Colorado FACE Investigation 95CO094

Landscape Laborer Dies When the Tractor He is Driving Overturns


On November 6, 1995 a 45-year-old laborer for a landscaping company died from injuries sustained when the tractor he was driving rolled over on him. The deceased was using a John Deere model 2440 tractor equipped with a front bucket and rear grading blade. He had filled the bucket with dirt and was backing away from the dirt pile when the tractor rolled over. The terrain on which the tractor was located was sloping at an angle of 13 to 17 degrees. He had the bucket approximately six feet above ground level as he backed up and turned the vehicle. Skid marks in the dirt indicated that he was backing at an excessive speed for the terrain. Because the bucket was in an elevated position, the tractor's center of gravity was high. These two factors contributed to the tractor turning over. The tractor was not equipped with a roll over protection system (ROPS) and the driver was crushed by the tractor seat and controls.

The Colorado Department of Public Health and Environment (CDPHE) investigator concluded that to prevent future similar occurrences, employers should:



CDPHE performs investigations of occupational fatalities under the authority of the Colorado Revised Statutes and Board of Health Regulations. CDPHE is required to establish and operate a program to monitor and investigate those conditions which affect public health and are preventable. The goal of the workplace investigation is to prevent work-related injuries in the future by study of the working environment, the worker, the task the worker was performing, the tools the worker was using, and the role of management in controlling how these factors interact.

This report is generated and distributed to fulfill the Department's duty to provide relevant education to the community on methods to prevent severe occupational injuries.



The investigation of this work-related fatality was prompted by a report of the incident from the Occupational Safety and Health Administration (OSHA). The CDPHE investigator arrived at the worksite thirty-six hours after the time of the incident. The investigation included interviews with coworkers and the company owner. The incident site was photographed, and autopsy and police reports were obtained from the local authorities.

The company employs four people. The company did not have a safety program and safety training was not conducted.



The cause of death as determined by autopsy and listed on the death certificate as mechanical asphyxiation and blunt trauma due to tractor roll over.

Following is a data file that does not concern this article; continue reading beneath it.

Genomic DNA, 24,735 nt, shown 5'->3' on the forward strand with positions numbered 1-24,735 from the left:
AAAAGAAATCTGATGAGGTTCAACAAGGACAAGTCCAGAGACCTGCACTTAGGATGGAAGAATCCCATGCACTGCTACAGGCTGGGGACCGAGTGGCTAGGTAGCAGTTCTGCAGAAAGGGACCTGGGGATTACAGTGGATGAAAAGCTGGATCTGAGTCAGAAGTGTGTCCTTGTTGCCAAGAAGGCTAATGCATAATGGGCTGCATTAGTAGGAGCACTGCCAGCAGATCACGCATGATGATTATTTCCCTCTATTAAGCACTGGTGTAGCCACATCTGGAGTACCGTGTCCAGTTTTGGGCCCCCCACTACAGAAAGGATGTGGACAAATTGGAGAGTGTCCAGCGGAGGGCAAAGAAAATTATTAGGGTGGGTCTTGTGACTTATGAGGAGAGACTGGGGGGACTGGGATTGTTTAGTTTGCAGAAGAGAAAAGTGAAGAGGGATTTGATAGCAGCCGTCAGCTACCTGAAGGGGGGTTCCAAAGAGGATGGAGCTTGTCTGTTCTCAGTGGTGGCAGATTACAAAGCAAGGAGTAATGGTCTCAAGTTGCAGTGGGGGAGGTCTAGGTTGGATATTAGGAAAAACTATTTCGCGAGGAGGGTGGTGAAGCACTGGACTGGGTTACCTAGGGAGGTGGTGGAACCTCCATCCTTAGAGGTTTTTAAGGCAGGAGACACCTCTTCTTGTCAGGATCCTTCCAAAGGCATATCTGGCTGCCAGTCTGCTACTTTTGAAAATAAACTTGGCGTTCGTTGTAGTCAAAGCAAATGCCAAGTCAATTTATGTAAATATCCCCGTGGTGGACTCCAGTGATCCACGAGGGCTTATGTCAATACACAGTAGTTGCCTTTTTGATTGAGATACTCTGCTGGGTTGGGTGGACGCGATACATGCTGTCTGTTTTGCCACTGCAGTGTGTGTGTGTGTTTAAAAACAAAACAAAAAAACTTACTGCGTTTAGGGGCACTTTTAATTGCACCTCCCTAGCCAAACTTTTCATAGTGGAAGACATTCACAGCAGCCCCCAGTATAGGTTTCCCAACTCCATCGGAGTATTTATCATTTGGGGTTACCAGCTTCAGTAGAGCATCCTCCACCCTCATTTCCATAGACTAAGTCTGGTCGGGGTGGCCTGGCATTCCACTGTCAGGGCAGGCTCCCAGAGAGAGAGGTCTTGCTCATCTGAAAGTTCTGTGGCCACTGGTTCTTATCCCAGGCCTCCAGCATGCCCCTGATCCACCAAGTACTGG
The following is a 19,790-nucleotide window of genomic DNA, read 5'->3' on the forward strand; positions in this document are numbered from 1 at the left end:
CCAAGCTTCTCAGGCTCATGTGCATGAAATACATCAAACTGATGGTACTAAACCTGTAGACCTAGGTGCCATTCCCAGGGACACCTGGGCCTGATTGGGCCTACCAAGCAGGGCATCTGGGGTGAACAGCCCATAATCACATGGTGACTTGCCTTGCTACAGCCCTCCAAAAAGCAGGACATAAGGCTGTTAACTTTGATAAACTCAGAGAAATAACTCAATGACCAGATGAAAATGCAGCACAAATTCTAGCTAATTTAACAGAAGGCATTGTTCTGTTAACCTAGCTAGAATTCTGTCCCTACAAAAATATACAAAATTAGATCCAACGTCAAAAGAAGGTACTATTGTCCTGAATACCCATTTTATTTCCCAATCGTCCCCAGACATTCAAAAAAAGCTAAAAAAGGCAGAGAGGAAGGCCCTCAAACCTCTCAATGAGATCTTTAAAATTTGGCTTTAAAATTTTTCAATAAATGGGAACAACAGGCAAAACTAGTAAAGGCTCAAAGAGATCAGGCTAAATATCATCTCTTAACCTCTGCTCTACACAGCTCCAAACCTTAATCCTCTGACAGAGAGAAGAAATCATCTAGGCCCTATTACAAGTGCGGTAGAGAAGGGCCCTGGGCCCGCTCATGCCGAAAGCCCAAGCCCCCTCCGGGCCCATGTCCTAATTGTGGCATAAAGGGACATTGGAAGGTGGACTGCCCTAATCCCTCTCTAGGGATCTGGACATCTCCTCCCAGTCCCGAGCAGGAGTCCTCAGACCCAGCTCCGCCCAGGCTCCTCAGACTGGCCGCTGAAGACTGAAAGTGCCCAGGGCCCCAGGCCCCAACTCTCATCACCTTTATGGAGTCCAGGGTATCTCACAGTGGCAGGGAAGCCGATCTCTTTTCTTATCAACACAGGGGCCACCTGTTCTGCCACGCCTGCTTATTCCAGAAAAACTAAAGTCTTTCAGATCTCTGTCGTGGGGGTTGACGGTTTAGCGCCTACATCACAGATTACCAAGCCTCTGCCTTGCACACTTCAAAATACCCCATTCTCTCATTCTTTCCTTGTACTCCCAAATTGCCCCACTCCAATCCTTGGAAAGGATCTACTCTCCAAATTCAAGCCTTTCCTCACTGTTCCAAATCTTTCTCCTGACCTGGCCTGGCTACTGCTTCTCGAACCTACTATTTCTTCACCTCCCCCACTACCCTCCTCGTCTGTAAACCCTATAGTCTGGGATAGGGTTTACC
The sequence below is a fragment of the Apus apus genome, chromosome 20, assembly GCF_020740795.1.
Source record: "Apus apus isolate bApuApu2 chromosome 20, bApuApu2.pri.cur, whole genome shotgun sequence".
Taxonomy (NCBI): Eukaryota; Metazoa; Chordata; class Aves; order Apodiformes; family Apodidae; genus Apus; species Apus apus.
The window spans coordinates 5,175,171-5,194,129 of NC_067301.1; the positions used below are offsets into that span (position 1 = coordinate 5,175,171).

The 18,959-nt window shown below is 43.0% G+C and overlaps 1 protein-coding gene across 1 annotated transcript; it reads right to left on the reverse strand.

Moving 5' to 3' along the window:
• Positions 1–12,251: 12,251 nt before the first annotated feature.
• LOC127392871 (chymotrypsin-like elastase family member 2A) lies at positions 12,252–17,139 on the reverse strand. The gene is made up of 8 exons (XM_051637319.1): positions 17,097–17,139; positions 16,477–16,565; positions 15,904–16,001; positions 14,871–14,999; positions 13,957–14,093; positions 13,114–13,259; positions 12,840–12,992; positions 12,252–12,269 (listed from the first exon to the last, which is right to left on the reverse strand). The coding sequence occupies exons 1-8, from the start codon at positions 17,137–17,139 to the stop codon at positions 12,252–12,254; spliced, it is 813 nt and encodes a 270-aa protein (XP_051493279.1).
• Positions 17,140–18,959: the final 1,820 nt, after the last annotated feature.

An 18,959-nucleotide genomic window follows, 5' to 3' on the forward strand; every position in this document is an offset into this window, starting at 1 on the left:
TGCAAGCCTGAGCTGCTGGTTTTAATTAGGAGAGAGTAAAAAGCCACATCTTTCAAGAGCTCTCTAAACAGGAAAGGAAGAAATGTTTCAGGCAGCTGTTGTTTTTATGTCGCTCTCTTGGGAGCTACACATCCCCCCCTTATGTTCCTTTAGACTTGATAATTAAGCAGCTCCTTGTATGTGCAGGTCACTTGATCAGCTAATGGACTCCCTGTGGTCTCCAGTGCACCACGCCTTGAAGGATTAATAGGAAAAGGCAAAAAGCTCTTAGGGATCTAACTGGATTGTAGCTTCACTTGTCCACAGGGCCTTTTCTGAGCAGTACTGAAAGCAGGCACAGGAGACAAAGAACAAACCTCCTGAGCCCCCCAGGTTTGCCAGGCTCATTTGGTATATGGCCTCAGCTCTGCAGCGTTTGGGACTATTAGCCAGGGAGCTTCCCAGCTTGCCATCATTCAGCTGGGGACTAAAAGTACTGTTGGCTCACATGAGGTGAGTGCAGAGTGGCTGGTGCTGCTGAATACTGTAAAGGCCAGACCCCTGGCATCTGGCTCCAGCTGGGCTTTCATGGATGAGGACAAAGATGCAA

Recommendation #1: All tractors should be equipped with a roll over protection system and a seat belt.

Discussion: Preventing death and serious injury to tractor operators during roll overs requires the use of a roll over protection system (ROPS) and a seat belt. These structures, either a roll-bar frame or an enclosed roll-protective cab, are designed to withstand the dynamic forces acting on them during a roll over. In addition seat belt use is necessary to ensure that the operator remains within the "zone of protection" provided by the ROPS. Government regulations require that all tractors built after October 25, 1976 must be equipped with a ROPS. Many older tractors are in use and do not have nor are they required to have these structures. All older tractors should be fitted with a properly designed, manufactured and installed ROPS and seat belt. If the tractor involved in this incident had been fitted with a ROPS and a seat belt, and the seat belt had been in use, this roll over and fatality might have been prevented.


Recommendation #2: While in motion, tractors equipped with buckets should be operated with the bucket in the lowest possible position

Discussion: A front-end loader on a tractor raises the tractor's center of gravity. In addition, the center of gravity rises further as the height of the loader is increased. Raising the center of gravity in creases the potential of a side roll over, especially if the tractor is driven across inclined terrain. There fore, it is recommended that a the loader bucket be kept as low as possible whenever a tractor is in use or in motion. This is particularly important if the tractor is on inclined terrain. If the bucket in this incident had been lower to the ground, this roll over and fatality might have been prevented.


Recommendation #3: Develop, implement, and enforce a comprehensive written safety program that includes, but is not limited to, training on all equipment to be utilized.

Discussion: Employers should emphasize safety of their employees by designing, developing, implementing and enforcing a comprehensive safety program to prevent incidents such as this. The safety program should include, but not be limited to, the proper use and operation of equipment.


Recommendation #4: Conduct a job-site survey on a regular basis to identify potential hazards, implement appropriate control measures, and provide subsequent training to employees that specifically addresses all identified hazards.

Discussion: According to 29 CFR 1926.21(b)(2), employers are required to instruct each employee in the recognition and avoidance of unsafe conditions, and to control or eliminate any hazards or other exposure to illness or injury. In this and similar situations the employer may need to provide additional training to ensure that these employees understand the hazards and how to properly use safety equipment to protect themselves.


Please use information listed on the Contact Sheet on the NIOSH FACE web site to contact In-house FACE program personnel regarding In-house FACE reports and to gain assistance when State-FACE program personnel cannot be reached.

click here to go back to the Colorado FACE reports

click here to go back to the NIOSH FACE Web